02/07/2013 09:03 BST | Updated 01/09/2013 06:12 BST

My UFC debut

It's been a couple of weeks now since my UFC debut and life is slowly starting to return to normal. Looking back, the last few weeks have been a blur of events and emotions.

From the minute I arrived at the hotel in Winnipeg on the Tuesday evening, I was kept busy with paperwork to do, posters to sign, photo and video shoots, interviews, medical tests to be completed. I also fit in my last few training sessions, made sure I was on weight for the weigh-ins and got as much rest as possible to recover from jet lag.

There was a huge amount of interest from the British and Canadian media - for several weeks, it seemed like one interview after another. In the hotel, I started to get used to the fans stopping me to ask for a photo or an autograph every time I went through the lobby. Everyone seemed friendly and happy to see me, even though I was there to fight their fellow Canadian.

The days before the event passed slowly, even though there was plenty to do. The waiting often seems like the hardest part of fighting, and I was impatient.

On fight day itself, I slept as much as I could. I was still adjusting to the time difference and waking up early, so after a good breakfast I went back to bed to sleep for a couple of hours while my manager and my team ran around sorting out last minute issues with my kit.

Finally, it was time to head to the venue. In the dressing room, I put my headphones on and focused on my breathing. It's still hours before fight time; I know from experience that it would be easy to burn too much energy too soon, leaving me exhausted by fight time.

The event was being shown on the TV backstage. Everything about the broadcast was familiar from years of watching the UFC. The music, the graphics, Bruce Buffer announcing the fighters, Joe Rogan's voice on the commentary. It felt strange to think that the event was taking place just metres away and that I was a part of it.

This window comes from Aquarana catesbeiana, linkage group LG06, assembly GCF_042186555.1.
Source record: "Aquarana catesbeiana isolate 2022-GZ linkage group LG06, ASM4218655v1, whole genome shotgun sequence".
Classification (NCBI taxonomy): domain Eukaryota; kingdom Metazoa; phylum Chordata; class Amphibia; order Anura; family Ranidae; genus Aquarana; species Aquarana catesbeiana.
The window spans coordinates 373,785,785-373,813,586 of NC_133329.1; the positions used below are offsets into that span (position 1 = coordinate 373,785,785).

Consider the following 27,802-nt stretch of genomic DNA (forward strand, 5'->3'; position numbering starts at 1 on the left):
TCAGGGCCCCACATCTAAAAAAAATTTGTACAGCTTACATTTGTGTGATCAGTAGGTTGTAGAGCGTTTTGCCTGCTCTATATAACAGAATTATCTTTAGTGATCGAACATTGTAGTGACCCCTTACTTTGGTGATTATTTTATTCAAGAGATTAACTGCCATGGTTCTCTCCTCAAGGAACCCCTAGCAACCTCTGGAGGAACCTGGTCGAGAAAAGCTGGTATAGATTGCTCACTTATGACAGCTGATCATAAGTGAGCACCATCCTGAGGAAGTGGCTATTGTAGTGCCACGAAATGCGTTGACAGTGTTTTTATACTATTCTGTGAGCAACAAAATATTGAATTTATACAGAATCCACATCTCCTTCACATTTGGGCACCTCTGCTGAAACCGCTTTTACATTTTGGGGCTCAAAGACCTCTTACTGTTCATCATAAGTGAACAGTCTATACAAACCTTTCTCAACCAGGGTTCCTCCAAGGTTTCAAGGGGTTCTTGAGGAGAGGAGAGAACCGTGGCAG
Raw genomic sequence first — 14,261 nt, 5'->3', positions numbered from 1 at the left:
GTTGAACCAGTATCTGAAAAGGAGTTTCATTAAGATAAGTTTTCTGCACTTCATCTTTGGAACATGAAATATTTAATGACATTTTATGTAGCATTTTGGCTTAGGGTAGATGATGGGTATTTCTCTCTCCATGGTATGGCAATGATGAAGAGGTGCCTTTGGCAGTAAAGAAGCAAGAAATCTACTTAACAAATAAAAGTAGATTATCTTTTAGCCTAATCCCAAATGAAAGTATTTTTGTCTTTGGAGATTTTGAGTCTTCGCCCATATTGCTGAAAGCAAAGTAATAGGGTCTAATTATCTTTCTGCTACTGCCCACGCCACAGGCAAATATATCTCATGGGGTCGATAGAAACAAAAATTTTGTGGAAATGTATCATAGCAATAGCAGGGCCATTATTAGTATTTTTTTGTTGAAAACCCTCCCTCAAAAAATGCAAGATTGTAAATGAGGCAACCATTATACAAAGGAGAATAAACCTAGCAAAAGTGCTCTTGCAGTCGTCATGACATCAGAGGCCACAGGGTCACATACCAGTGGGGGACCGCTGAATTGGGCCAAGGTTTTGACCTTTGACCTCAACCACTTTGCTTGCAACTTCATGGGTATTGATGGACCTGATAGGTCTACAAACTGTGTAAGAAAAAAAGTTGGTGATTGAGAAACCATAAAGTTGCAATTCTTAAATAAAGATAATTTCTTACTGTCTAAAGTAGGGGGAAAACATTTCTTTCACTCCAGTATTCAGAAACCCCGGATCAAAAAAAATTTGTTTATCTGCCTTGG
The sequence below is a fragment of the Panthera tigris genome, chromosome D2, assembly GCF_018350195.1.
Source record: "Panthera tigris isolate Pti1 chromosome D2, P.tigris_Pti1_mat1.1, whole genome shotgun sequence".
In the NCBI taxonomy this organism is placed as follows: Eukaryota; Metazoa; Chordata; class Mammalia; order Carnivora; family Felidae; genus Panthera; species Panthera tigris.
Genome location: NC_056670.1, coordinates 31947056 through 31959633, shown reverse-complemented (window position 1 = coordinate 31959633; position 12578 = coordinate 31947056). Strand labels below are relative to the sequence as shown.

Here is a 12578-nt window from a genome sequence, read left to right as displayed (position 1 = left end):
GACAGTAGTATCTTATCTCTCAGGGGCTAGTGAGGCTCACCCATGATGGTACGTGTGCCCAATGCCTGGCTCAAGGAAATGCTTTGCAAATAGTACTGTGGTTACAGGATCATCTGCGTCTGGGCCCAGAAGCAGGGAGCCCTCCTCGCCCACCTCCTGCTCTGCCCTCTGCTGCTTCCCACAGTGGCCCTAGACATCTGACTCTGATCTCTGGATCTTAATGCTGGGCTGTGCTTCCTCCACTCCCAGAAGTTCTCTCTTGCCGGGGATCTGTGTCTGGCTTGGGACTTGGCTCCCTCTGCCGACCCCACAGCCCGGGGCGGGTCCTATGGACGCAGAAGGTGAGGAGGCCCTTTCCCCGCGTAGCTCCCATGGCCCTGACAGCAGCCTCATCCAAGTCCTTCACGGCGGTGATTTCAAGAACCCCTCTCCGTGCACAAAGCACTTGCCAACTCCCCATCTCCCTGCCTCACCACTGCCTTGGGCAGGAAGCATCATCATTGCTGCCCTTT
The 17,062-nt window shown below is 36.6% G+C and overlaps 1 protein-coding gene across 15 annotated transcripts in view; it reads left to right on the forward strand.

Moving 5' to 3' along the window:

The early fights are on. I let my attention drift, catching brief exchanges here and there. At last, my hands are wrapped and I can start my warm up. As I start to move, working through the stages of the warm up, the routine and the training takes over. I shadowbox, then drill a few set pieces, finding my range and my timing. By the time the fight before mine comes on, I'm sweating and at last strangely calm.

I watch on TV as the referee stops the previous fight, and suddenly it's time to go. Burt Watson, the UFC's charismatic production manager appears, with his trademark call "Time to go to work! We rollin' baby!" (Burt calls everyone "baby"). I follow him out of the dressing room, and then find myself standing in front of a camera, my team behind me, waiting for my music to come on (Going Underground by The Jam). As I walk out to the Octagon, fans reach out to tag my hand as I pass. It feels like a long wait as Alexis walked out, and Bruce Buffer made the introductions. The noise and atmosphere from the crowd was electric. Then it was fight time.

The next 17 minutes are a blur. Both of us had our moments in what was a tough back and forth bout. Although it wasn't the result we'd hoped for, I knew it was a performance I could be proud of. It wasn't perfect, by a long shot, but this is a sport where perfection is elusive. Most important to me was that I'd given everything I could in that moment.

MMA was a sport that I took up as a personal challenge. I didn't start out with the intention of being a professional athlete, or fighting in front of millions of people. I was the nerdy kid at school who took up martial arts and now, somehow, I was fighting on the biggest show in the world; the first British woman to compete in the UFC. Thinking about that made my head spin, and at times it had felt closer to a dream than reality.

Slowly, over the few days after the fight, it all started to sink in and I could at last appreciate what I'd been a part of. The support both before and after the fight from friends and MMA fans here in the UK has been incredible. Life has now returned to (something close to) normal and I'm enjoying this chance to relax, spend a bit more time with my family, eat whatever I like and be thoroughly lazy for a few weeks!